courgette-(1)

My first encounter with courgettes was as a young au pair in Switzerland where I worked for an Anglo-Italian family. Courgette/zucchini is a key ingredient in ratatouille, and this was the first dish I ever made using them.

If you would like to join in with Garden Photography then please take a look at my Garden Photography Page. No complicated rules 🙂

  • Create your own post and title it JulyThe Edible Garden
  • Include a link to this page in your post so others can find it too
  • Add the tag “GardenChallenge” so everyone can find the posts easily in the WP Reader
  • Get your post in by the end of the month, as the new theme comes out on the first Sunday in August.
  • Please visit the sites in the comments to see what others are posting.

garden photography: pottering around the potager

garden photography: pottering around the potager

July is about growing plants to eat.

(This month I’m looking at edible gardens – an allotment, herb gardens, a potager or even a single tomato plant. If you want to go bigger then why not a rice terrace in China, a field of corn in the prairies or lavender in Provence; you decide )

potager-(7)

A week or so ago I was lucky enough to spot an open garden for the Cornwall Wildlife Trust which featured a herb garden and a patchwork potager. Given the theme this month it seemed like a good opportunity to find some fresh photos of an edible garden.  I will write more about the actual garden (Trevoole Farm) on my Cornish blog, but for now we’ll have a potter around the patchwork potager.

potager-(8)

A potager is really a combination of a traditional English kitchen garden (which always used to be consigned to the back of the garden) and the style and elegance of a French garden. Plants are chosen for their edible and ornamental nature and put together in such a way to look beautiful whilst providing food for the table.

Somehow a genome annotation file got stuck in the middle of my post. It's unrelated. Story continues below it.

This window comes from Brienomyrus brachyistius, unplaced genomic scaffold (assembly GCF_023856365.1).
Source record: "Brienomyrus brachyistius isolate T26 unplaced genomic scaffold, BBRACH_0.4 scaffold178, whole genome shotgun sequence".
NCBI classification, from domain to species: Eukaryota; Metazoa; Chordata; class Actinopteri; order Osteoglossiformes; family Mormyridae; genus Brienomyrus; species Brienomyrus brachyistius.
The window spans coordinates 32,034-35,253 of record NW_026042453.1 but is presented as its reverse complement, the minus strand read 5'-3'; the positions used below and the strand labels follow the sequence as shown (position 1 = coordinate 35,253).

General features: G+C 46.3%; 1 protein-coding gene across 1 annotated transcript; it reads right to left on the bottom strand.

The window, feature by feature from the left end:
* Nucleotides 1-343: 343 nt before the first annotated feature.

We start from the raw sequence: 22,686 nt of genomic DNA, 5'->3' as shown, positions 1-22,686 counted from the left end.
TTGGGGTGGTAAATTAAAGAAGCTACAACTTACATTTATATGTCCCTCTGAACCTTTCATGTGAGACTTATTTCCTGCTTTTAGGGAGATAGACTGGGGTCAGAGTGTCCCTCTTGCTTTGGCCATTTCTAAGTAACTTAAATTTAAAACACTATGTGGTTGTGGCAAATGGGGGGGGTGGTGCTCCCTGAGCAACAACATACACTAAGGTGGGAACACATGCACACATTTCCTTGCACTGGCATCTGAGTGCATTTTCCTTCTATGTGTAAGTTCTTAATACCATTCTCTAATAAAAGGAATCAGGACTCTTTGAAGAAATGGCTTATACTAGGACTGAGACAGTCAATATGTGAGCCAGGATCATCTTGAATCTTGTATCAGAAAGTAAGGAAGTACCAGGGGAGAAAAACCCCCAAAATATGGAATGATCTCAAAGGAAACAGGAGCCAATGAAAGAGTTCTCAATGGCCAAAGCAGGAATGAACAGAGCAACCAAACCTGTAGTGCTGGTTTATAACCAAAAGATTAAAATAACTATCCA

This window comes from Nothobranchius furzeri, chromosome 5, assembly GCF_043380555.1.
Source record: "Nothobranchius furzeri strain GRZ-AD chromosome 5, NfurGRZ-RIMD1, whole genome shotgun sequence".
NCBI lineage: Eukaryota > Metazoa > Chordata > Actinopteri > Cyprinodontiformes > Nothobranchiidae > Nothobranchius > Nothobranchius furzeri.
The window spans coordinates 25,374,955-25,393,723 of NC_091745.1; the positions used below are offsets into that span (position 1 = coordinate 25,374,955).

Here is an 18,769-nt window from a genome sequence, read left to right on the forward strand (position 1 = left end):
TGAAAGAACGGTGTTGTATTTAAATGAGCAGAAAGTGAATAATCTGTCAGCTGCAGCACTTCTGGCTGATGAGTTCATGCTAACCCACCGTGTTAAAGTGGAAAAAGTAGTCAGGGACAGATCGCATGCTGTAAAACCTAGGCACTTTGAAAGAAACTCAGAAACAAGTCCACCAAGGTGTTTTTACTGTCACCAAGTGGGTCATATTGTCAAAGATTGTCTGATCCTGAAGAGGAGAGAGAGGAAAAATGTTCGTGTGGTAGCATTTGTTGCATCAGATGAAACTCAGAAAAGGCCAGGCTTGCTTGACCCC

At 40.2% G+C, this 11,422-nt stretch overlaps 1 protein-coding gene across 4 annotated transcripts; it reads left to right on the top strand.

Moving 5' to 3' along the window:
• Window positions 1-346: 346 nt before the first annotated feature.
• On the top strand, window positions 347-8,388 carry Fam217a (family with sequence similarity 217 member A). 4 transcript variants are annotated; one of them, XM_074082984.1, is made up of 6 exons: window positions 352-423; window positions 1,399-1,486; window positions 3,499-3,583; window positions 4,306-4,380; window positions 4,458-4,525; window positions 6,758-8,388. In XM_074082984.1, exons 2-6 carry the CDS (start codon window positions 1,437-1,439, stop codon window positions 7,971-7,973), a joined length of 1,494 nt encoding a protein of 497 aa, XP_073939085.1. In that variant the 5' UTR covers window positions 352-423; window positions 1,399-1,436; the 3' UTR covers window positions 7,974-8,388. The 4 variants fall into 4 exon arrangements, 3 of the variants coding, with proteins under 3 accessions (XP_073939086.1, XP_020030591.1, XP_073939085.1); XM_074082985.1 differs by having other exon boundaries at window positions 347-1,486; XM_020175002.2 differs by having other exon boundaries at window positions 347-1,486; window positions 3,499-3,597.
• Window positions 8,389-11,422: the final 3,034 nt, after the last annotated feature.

A potager can be any design, from traditional knot gardens to informal cottage garden style. Even vegetables can be ornamental, think of artichokes. Consider each variety on its own merit. Use purple cauliflowers instead of the usual white ones, heritage varieties of beans and peas, colourful heirloom tomatoes which range from white to almost black; consider the shape and structure of a plant and remember trailing plants can be trained to grow vertically. Plant companion flowers to encourage pollinators (bees and hoverflies) on to the plot or to attract nature’s invaders such as aphids and blackfly away from the edible plants. Marigolds, dwarf French marigolds (tagetes), poached-egg plants (Limnanthes Douglasii), nasturtiums, borage and daisies not only look good, but some of them taste good too.

potager-(9)

If you would like to join in with Garden Photography then please take a look at my Garden Photography Page. No complicated rules 🙂

  • Create your own post and title it JulyThe Edible Garden
  • Include a link to this page in your post so others can find it too
  • Add the tag “GardenChallenge” so everyone can find the posts easily in the WP Reader
  • Get your post in by the end of the month, as the new theme comes out on the first Sunday in August.